(2) Heating unit. In the laboratory, the hot water tap may be utilized. In the
field, a suitable immersion-heating unit can readily raise the temperature of the solution
above 60F, the minimum processing temperature.
(3) Thermometer. Processing of radiographs requires that an accurate check
on the temperature of the solutions be maintained at all times by the use of a reliable
thermometer. The temperature should always be checked when the work is first begun
and at intervals throughout the day. The optimum temperature of 68F, recommended by
the American Standards Association, has been adopted. Do not attempt to judge the
temperature of a solution by dipping a finger into it.
(4) Tank insulation. The master tank may require insulation, especially when
there are wide differences between ambient air temperature and the optimum processing
temperature. If the air is much warmer than the processing solutions, an uninsulated tank
might condense enough moisture to be annoying and it could be difficult to hold the
solutions at the right temperature. Air conditioning solves this problem very effectively. In
the field, however, the specialist may find it necessary to improvise insulation with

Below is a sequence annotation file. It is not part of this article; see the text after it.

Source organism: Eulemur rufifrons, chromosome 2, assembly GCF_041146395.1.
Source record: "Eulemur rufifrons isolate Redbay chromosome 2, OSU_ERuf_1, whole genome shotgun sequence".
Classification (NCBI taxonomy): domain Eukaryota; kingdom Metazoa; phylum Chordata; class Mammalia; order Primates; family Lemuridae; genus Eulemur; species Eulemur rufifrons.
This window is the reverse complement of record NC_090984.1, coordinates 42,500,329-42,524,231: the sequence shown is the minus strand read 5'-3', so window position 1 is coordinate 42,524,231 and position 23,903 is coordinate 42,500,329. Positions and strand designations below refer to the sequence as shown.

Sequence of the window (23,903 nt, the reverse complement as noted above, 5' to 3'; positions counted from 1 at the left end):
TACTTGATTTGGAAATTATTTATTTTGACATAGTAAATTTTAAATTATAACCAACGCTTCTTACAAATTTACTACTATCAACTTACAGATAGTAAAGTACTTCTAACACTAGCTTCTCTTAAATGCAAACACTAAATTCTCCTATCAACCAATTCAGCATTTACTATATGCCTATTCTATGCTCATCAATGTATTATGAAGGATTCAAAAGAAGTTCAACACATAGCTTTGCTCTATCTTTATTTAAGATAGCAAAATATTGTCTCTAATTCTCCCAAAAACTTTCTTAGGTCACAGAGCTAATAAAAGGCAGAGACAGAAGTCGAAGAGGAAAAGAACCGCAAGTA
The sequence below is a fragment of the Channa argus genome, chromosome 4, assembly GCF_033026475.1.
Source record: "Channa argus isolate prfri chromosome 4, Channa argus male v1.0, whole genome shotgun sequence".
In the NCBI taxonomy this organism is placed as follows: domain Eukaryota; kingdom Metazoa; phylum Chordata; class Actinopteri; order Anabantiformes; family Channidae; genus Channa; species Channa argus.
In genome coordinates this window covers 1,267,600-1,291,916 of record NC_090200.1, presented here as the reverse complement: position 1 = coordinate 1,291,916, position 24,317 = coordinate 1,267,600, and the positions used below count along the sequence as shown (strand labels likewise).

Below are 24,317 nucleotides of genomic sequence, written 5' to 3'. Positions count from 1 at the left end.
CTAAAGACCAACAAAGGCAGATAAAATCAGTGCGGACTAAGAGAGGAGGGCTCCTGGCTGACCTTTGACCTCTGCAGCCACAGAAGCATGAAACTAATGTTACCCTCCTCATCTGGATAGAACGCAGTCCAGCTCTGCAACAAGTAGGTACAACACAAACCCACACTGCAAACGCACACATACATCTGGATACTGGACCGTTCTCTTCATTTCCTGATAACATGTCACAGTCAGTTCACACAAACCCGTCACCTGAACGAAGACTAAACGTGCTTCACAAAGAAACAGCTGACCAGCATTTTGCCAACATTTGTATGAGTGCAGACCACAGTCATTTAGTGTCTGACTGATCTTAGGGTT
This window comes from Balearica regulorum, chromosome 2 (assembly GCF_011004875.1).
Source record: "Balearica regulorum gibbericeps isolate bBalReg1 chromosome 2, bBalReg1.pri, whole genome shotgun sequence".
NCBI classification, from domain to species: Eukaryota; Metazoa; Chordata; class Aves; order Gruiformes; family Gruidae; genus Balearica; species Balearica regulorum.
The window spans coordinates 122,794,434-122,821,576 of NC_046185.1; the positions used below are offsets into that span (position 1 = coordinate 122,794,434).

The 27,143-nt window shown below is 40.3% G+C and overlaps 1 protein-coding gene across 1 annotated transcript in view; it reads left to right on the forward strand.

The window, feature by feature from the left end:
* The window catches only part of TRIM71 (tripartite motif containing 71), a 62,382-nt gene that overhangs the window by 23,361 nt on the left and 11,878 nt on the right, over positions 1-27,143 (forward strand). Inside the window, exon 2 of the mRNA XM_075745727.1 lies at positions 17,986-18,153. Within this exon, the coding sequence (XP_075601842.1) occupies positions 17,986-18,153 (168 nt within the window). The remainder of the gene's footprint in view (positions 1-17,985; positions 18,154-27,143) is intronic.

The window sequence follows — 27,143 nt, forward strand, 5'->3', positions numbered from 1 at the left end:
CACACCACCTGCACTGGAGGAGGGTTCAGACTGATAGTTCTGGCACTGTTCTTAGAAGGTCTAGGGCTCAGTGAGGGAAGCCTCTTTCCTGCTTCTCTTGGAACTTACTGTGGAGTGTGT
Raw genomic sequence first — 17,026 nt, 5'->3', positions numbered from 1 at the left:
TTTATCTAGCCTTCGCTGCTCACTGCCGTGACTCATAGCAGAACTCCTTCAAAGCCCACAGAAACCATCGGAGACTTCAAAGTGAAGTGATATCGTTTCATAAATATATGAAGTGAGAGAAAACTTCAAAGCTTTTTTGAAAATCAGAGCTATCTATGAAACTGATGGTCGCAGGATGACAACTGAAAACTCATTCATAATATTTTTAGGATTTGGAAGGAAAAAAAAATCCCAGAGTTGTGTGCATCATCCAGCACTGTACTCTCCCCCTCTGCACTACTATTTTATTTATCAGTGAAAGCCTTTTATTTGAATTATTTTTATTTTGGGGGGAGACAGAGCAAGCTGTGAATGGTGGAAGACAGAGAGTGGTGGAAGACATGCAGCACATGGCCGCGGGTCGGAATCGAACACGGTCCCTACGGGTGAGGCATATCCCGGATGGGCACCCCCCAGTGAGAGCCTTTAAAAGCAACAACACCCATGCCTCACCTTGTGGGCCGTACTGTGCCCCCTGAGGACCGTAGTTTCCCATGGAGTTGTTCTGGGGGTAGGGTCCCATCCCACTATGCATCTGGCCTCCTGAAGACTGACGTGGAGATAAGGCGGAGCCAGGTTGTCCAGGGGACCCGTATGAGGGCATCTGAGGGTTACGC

g. Drainage Facilities. The drain line must be large enough to accommodate the
maximum simultaneous flow of water from both the water jacket and the washing tank.
Both size and pitch (slope) of the line affect the rate of flow. The pipe should be at least
two inches in diameter and the pitch at 1/4 inch per foot. Flushing the drain with rapidly
flowing water after old processing solutions have been discarded through it will help
prevent corrosion and deposits. In the field, drainage should be into a seepage pit or
MAINTENANCE OF TANKS
Trays, tanks, and other processing equipment frequently become discolored and
encrusted through use. Frequent rinsing and drying is the best prevention for these
conditions. Strong cleaners should be used only when really needed. Exercise care when
using these cleaners, because they usually possess strong acids or alkalines.
a. Oxidized developer stains (brown or yellow-brown) can often be removed with
soap and water. If not, tray cleaner formula or some similar product will be needed. An
effective tray cleaner can be prepared by mixing 32 ounces of water, three ounces of
potassium bichromate, and three ounces of concentrated sulfuric acid.
CAUTION: Always add the sulfuric acid to the water and potassium chromate solution,
stirring constantly. Never add the solution to the acid as it may cause boiling
and spattering, leading to serious burns.
To use, pour a small amount of the solution into the vessel, rinse it around to be sure it
reaches all surfaces, pour it out, and wash the vessel six to eight times with water. Do not
use the solution on your hands.
b. Developer tanks accumulate a scale of basic calcium sulfite, which is difficult to
scrub off. This scale is soluble in acids, but ease of removal varies according to the